The Latest: 8 dead, 37 rescued in Nigeria school collapse
LAGOS, Nigeria (AP) — The Latest on Nigeria building collapse (all times local):
A Nigerian emergency official says eight people are dead in a collapsed school building and 37 people have been rescued alive.
The statement by National Emergency Management Agency spokesman Ibrahim Farinloye does not say how many of the dead or rescued are children.
Witnesses have said up to 100 children could have been in the primary school when the three-story building in Lagos collapsed.
Rescue efforts are expected to continue into the night as hundreds of anxious people watch an excavator work under floodlights.
An emergency official confirms deaths in the collapse of a three-story school building in Nigeria but refuses to give a toll as search and rescue efforts continue.
Witnesses have said as many as 100 children could have been inside the building.
Official Shina Tiamiyu says the emphasis is on finding survivors. Workers have pulled more than 40 people, dead and alive, from the ruins.
Signs of life remain as night falls hours after the collapse in Lagos. Rescue efforts are expected to continue throughout the night.
The watching crowd was jubilant when searchers found a man alive. An hour later, the crowd stilled when a body was carried by.
Night is falling at the site of a collapsed school building in Nigeria as search and rescue workers make frantic efforts to find what could be scores of children in the ruins.
The evening call to prayer has been heard as hundreds of anxious people watch in the heart of the country’s commercial capital, Lagos.
An emergency official has said more than 40 people have been found but it is not known how many are dead.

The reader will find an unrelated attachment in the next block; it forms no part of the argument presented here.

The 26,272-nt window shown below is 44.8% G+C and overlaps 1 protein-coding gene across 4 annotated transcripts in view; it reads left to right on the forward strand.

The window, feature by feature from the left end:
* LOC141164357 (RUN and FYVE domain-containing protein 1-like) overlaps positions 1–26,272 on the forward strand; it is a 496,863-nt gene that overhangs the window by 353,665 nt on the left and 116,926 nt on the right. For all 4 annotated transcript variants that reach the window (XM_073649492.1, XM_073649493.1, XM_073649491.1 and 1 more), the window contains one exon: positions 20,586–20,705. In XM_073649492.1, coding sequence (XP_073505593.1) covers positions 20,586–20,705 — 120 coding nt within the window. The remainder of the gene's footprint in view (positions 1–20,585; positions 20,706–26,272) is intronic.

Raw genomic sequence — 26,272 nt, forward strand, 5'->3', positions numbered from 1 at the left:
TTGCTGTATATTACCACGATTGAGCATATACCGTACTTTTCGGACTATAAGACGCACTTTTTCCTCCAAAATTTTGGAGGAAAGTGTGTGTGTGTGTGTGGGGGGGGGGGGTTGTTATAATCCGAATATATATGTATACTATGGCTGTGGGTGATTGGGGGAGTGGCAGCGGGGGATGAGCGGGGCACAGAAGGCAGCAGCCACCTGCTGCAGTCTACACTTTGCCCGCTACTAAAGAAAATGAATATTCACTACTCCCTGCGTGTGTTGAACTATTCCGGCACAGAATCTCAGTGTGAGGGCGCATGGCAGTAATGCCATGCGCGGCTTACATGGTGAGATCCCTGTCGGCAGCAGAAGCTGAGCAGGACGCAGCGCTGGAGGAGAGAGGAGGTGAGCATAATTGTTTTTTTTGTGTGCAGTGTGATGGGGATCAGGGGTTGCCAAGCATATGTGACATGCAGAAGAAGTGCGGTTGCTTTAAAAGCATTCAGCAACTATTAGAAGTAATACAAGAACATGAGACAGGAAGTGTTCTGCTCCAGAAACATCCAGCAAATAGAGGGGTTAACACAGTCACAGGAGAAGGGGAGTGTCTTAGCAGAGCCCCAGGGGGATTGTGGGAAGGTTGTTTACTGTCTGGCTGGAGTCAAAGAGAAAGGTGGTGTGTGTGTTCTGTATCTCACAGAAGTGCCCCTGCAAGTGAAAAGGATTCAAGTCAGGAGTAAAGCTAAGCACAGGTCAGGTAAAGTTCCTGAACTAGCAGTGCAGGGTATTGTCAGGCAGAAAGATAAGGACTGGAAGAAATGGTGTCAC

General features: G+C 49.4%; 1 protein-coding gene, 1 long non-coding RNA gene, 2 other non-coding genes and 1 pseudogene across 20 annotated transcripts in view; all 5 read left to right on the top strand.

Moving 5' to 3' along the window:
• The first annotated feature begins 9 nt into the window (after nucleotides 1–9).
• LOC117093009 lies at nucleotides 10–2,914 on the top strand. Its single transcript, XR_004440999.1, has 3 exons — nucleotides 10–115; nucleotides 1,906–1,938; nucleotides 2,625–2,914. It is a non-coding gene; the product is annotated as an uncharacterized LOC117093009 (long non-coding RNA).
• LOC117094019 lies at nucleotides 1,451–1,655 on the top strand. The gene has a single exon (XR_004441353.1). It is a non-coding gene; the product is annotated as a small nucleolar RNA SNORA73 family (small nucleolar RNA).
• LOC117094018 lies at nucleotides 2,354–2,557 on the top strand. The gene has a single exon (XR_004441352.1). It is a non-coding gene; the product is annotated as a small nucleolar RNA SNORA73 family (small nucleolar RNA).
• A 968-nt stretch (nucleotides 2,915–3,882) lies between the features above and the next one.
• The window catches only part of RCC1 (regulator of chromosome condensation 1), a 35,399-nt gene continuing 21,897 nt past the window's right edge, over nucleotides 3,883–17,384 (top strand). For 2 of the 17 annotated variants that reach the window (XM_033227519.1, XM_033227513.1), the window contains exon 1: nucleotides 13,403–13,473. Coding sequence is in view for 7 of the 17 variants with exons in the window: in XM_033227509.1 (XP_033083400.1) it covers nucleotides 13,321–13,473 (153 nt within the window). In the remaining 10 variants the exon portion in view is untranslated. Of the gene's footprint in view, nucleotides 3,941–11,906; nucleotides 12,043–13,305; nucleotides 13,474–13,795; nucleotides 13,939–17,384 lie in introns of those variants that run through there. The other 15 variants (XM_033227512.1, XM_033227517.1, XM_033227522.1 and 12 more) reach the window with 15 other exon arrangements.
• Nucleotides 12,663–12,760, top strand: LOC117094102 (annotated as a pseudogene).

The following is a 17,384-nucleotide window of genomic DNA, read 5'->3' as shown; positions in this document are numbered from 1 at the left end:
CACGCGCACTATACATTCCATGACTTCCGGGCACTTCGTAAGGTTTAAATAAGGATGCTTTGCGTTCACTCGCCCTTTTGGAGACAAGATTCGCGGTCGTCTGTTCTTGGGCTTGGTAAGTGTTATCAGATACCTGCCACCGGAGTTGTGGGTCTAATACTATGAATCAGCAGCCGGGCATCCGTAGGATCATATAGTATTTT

Workers have carried several dust-covered children, some moving and some still, to waiting ambulances.
Nigeria’s president says that “it touches one to lose precious lives in any kind of mishap, particularly those so young and tender.”
The general manager of the Lagos State Emergency Management Agency says more than 40 people have been rescued from a Nigeria school building collapse.
Shina Tiamiyu tells the Associated Press that a death toll cannot yet be determined as rescue efforts continue.
Some witnesses estimated that as many as 100 children were in the primary school on the top floor of the building that collapsed in Lagos.
Rescue efforts are expected to go into the night as sunset nears.
Lagos governor Akinwunmi Ambode says at least 25 children have been rescued after a three-story school building collapsed in Nigeria.
It is not known how many students were in the primary school on the top floor, or how many have died.
The collapse occurred in the heart of Nigeria’s commercial capital, setting off frantic rescue efforts.
Witnesses say nearly two dozen children have been pulled from a collapsed building in Lagos, Nigeria.
It is not known how many students may have been at a primary school that was located on the top floor of the three-story building.
The school could have had as many as 100 children there at the time of the collapse.
It is not immediately known what caused the structure to collapse, leaving piles of dusty concrete slabs and exposed metal.
There are cheers as a small child is pulled from the ruins of a collapsed three-story building in Lagos, Nigeria. But the crowd quiets as another child is freed but does not move.
It is not yet clear how many children have been pulled from the rubble, and how many have survived. Scores were thought to be inside when the three-story building containing a school went down.
Rescue efforts are underway in Nigeria after a three-story building school building collapsed while classes were in session. Scores of children are thought to be inside.
Associated Press video from the scene on Wednesday shows at least one dust-covered child being carried out of the rubble. Onlookers crowd around in the densely populated neighborhood in Lagos, Nigeria’s commercial capital.
They cheered as the child was lifted out.
Building collapses are all too common in Nigeria, where new construction often goes up without regulatory oversight.